Anastassios is responsible for Lloyd’s List coverage of shipping’s energy transition, environmental regulations and sustainability-based growth. Among the topics he closely reports on are developments out of the International Maritime Organization and the European Union, corporate environmental action and performance, zero carbon fuels and technologies, sustainable finance and broader emissions reductions efforts in the maritime industry.
Prior to joining Lloyd’s List, Anastassios worked for the Greek Reporter in the United States, covering daily news surrounding Greece.
He has also interned at Marine Money Magazine’s editorial department. More recently, he interned at the Atlantic Council, a foreign policy think tank in Washington, working on transatlantic relations and the European Union.
Anastassios received his undergraduate degree in political science in 2015 from the University of Michigan, where he also worked as a news reporter for the university's newspaper, the Michigan Daily.
Latest From Anastassios Adamopoulos
A new report by the World Bank sees only a limited role for LNG as marine fuel as shipping achieves mid-century decarbonisation goals. Policy-makers should curtail existing support and avoid new support for LNG bunkering, according to the bank
The rough estimate from the renowned shipping economist comes as he warns that ships built before 2020 could account for around 50% of all emissions form today until 2050 and that collaboration between owners and charterers will be necessary to get the money in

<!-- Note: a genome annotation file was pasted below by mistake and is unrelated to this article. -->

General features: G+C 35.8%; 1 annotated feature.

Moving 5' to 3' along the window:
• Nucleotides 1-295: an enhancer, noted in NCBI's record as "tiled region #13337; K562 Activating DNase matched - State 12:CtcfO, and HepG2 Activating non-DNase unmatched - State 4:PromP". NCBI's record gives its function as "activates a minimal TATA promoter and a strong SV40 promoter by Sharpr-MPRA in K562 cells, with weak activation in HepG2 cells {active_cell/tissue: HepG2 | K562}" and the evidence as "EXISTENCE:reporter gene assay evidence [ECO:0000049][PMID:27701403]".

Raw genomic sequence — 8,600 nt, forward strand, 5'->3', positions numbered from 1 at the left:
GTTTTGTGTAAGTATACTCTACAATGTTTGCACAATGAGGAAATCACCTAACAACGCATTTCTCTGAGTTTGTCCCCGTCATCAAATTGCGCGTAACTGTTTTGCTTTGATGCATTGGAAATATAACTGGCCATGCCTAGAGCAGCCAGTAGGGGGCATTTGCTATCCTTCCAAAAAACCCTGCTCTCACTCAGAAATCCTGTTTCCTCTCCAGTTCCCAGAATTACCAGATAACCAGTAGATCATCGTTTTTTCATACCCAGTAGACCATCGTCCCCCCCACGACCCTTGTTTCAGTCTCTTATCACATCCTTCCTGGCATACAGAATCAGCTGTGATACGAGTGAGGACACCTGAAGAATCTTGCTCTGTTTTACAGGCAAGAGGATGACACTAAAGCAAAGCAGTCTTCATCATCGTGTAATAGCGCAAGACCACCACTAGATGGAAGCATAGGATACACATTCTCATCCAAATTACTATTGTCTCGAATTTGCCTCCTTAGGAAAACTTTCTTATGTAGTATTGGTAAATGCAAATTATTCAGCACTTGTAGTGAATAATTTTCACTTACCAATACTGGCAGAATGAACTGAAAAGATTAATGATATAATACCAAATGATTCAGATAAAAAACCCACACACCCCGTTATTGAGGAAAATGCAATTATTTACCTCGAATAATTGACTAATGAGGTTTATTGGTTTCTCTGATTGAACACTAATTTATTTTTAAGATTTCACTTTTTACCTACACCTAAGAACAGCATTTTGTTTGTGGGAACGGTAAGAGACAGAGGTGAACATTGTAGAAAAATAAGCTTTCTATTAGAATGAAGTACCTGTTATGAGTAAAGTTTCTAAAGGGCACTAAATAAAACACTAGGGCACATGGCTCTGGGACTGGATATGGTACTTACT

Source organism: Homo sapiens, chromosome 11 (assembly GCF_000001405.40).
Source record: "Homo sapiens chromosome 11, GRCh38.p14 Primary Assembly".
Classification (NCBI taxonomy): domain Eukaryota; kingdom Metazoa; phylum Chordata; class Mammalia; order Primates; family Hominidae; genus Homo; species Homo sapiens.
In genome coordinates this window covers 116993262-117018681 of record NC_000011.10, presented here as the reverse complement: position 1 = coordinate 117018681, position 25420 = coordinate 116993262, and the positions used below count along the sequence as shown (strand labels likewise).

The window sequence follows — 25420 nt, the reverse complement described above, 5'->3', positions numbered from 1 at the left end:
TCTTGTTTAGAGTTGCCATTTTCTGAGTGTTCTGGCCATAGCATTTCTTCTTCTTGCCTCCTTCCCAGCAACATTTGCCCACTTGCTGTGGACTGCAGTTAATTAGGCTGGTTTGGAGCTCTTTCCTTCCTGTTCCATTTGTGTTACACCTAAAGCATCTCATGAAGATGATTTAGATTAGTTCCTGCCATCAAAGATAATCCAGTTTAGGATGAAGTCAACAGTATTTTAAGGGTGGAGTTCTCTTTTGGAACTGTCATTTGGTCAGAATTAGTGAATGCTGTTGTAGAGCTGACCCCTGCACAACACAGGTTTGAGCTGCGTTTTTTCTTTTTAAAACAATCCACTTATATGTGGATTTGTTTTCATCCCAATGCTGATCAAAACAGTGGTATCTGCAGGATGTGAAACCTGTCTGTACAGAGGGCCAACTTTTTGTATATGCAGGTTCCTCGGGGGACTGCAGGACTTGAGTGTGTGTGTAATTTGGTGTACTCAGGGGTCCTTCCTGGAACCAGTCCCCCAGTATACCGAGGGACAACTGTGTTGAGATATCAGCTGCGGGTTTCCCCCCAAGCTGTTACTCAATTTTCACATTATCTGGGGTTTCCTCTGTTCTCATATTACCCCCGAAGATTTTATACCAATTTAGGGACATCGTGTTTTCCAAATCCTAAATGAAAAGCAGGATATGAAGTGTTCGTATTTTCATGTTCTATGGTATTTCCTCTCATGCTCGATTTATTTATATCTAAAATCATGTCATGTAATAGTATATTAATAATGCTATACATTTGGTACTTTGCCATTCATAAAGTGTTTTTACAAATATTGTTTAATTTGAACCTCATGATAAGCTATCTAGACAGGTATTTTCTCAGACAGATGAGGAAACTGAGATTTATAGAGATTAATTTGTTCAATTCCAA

Major developing nations are opposed to a levy through fuel consumption or taxation. They argue the burden should instead fall on developed nations and support for least developed countries should be a priority for the fund
Shell’s Grahaeme Henderson said that the trials would initially use LNG to power the fuel cells, before hydrogen or other zero emissions fuel cells would be adopted
The IMO Council will accept 12 more countries to the current 40-member club and extend serving terms effectively to four years
Iain Ross has handed in his resignation notice. Although his contract stipulates his departure in six months, that duration could be shortened or extended